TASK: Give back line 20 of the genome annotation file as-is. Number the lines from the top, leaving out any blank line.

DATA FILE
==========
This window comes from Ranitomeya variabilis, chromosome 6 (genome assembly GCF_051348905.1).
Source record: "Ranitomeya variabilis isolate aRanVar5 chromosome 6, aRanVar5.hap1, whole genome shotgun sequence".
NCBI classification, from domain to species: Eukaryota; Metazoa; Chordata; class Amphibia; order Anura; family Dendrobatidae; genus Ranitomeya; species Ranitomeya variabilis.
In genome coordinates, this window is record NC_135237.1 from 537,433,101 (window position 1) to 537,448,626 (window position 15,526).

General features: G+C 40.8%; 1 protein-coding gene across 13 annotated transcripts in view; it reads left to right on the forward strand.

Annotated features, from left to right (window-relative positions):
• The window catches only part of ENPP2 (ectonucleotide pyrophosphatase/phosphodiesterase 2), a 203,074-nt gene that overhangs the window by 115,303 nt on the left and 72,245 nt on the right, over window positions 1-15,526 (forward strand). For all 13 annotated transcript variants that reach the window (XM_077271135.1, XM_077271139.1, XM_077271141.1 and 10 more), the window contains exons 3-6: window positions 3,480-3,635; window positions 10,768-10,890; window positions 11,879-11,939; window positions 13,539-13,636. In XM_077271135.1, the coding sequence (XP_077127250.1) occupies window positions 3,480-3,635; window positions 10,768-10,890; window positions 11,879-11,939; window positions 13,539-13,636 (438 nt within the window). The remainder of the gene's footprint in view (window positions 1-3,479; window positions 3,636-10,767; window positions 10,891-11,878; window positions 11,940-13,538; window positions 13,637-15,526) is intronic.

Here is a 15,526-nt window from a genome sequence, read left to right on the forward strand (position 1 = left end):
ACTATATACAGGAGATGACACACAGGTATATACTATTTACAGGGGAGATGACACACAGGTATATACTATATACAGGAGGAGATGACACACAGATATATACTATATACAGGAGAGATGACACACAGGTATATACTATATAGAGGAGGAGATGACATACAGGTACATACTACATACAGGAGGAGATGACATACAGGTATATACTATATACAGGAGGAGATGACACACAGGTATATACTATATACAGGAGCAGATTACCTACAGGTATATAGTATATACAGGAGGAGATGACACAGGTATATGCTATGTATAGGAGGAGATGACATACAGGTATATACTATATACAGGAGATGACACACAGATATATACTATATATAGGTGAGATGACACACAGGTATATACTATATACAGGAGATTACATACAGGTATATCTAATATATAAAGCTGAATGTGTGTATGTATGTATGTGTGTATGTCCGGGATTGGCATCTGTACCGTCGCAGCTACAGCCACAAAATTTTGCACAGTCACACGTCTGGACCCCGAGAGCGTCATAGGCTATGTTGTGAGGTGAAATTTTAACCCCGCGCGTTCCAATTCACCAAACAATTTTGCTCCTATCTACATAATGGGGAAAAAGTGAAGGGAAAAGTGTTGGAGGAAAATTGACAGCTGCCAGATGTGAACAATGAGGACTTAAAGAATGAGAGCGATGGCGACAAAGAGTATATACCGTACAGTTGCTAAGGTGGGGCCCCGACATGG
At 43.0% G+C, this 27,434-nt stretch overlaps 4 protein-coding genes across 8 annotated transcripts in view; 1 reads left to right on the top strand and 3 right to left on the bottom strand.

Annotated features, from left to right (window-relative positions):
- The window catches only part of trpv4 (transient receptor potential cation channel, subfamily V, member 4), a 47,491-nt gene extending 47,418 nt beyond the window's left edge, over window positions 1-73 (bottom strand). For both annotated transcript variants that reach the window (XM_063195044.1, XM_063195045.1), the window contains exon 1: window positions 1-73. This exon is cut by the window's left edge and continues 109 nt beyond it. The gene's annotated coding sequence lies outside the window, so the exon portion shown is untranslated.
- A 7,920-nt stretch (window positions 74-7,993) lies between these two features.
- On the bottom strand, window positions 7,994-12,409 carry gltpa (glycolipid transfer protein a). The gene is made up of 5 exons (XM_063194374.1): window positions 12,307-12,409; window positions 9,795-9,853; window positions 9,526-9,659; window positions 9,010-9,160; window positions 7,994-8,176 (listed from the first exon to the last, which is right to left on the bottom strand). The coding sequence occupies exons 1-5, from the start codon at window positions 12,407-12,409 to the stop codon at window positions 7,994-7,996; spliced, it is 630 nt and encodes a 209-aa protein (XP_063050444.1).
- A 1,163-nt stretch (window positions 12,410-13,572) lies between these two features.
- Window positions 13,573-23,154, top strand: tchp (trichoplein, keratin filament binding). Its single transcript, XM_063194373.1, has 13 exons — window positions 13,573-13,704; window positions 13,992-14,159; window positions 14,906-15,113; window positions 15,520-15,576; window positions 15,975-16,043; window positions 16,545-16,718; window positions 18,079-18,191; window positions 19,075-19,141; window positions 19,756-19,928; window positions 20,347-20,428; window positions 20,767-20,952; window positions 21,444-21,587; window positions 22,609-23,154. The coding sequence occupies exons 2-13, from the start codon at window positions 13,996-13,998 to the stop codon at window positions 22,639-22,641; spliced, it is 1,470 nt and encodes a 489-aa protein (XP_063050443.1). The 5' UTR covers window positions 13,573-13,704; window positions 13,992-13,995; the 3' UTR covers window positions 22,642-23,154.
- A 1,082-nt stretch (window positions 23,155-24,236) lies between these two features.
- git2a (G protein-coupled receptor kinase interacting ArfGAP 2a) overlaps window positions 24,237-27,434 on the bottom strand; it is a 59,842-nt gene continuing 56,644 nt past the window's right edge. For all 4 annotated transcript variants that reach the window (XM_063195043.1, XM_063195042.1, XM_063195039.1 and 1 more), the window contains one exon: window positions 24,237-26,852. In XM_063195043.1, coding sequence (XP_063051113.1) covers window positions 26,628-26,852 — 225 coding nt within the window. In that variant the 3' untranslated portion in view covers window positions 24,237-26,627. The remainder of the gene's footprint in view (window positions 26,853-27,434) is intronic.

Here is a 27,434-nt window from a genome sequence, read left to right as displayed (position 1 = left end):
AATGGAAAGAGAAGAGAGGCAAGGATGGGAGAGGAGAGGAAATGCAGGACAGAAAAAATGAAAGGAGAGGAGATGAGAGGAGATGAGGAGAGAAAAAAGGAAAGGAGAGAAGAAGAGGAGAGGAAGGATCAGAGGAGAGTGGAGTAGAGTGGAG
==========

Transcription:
AATGGAAAGAGAAGAGAGGCAAGGATGGGAGAGGAGAGGAAATGCAGGACAGAAAAAATGAAAGGAGAGGAGATGAGAGGAGATGAGGAGAGAAAAAAGGAAAGGAGAGAAGAAGAGGAGAGGAAGGATCAGAGGAGAGTGGAGTAGAGTGGAG